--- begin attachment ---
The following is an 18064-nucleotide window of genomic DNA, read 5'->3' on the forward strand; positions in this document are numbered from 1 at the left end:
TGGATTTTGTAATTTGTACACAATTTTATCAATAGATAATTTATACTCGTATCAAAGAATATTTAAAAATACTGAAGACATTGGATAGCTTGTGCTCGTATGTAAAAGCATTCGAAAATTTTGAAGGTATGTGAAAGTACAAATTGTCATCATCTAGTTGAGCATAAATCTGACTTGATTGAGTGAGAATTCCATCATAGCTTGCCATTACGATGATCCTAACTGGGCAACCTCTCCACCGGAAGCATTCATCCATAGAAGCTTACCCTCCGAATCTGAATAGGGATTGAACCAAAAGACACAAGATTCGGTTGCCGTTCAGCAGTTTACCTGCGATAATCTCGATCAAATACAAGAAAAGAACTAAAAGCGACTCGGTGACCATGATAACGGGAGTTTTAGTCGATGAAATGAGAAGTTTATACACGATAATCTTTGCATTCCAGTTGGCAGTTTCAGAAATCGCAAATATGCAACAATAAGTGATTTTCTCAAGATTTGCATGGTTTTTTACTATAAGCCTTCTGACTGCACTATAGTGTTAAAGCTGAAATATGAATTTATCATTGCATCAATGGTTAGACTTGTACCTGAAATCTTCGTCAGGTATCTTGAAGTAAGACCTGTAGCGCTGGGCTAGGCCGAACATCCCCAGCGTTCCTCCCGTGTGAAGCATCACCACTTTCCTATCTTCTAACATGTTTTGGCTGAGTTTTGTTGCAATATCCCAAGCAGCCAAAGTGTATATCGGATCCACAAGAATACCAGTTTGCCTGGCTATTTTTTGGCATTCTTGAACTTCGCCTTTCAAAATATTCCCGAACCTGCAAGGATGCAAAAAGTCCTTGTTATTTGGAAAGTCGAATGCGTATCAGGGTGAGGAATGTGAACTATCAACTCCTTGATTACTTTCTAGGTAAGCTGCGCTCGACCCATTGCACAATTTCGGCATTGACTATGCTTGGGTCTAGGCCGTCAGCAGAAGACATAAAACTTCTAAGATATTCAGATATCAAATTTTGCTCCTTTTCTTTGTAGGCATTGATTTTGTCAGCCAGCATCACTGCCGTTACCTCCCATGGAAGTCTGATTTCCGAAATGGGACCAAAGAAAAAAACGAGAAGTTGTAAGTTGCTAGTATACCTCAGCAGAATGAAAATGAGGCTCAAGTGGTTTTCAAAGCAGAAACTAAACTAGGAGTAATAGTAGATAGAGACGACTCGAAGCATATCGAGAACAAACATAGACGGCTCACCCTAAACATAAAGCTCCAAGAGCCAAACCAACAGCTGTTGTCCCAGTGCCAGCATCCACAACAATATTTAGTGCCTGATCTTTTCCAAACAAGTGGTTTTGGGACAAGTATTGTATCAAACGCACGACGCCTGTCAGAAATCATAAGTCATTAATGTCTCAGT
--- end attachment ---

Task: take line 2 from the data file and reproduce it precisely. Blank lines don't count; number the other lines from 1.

TGGATTTTGTAATTTGTACACAATTTTATCAATAGATAATTTATACTCGTATCAAAGAATATTTAAAAATACTGAAGACATTGGATAGCTTGTGCTCGTATGTAAAAGCATTCGAAAATTTTGAAGGTATGTGAAAGTACAAATTGTCATCATCTAGTTGAGCATAAATCTGACTTGATTGAGTGAGAATTCCATCATAGCTTGCCATTACGATGATCCTAACTGGGCAACCTCTCCACCGGAAGCATTCATCCATAGAAGCTTACCCTCCGAATCTGAATAGGGATTGAACCAAAAGACACAAGATTCGGTTGCCGTTCAGCAGTTTACCTGCGATAATCTCGATCAAATACAAGAAAAGAACTAAAAGCGACTCGGTGACCATGATAACGGGAGTTTTAGTCGATGAAATGAGAAGTTTATACACGATAATCTTTGCATTCCAGTTGGCAGTTTCAGAAATCGCAAATATGCAACAATAAGTGATTTTCTCAAGATTTGCATGGTTTTTTACTATAAGCCTTCTGACTGCACTATAGTGTTAAAGCTGAAATATGAATTTATCATTGCATCAATGGTTAGACTTGTACCTGAAATCTTCGTCAGGTATCTTGAAGTAAGACCTGTAGCGCTGGGCTAGGCCGAACATCCCCAGCGTTCCTCCCGTGTGAAGCATCACCACTTTCCTATCTTCTAACATGTTTTGGCTGAGTTTTGTTGCAATATCCCAAGCAGCCAAAGTGTATATCGGATCCACAAGAATACCAGTTTGCCTGGCTATTTTTTGGCATTCTTGAACTTCGCCTTTCAAAATATTCCCGAACCTGCAAGGATGCAAAAAGTCCTTGTTATTTGGAAAGTCGAATGCGTATCAGGGTGAGGAATGTGAACTATCAACTCCTTGATTACTTTCTAGGTAAGCTGCGCTCGACCCATTGCACAATTTCGGCATTGACTATGCTTGGGTCTAGGCCGTCAGCAGAAGACATAAAACTTCTAAGATATTCAGATATCAAATTTTGCTCCTTTTCTTTGTAGGCATTGATTTTGTCAGCCAGCATCACTGCCGTTACCTCCCATGGAAGTCTGATTTCCGAAATGGGACCAAAGAAAAAAACGAGAAGTTGTAAGTTGCTAGTATACCTCAGCAGAATGAAAATGAGGCTCAAGTGGTTTTCAAAGCAGAAACTAAACTAGGAGTAATAGTAGATAGAGACGACTCGAAGCATATCGAGAACAAACATAGACGGCTCACCCTAAACATAAAGCTCCAAGAGCCAAACCAACAGCTGTTGTCCCAGTGCCAGCATCCACAACAATATTTAGTGCCTGATCTTTTCCAAACAAGTGGTTTTGGGACAAGTATTGTATCAAACGCACGACGCCTGTCAGAAATCATAAGTCATTAATGTCTCAGT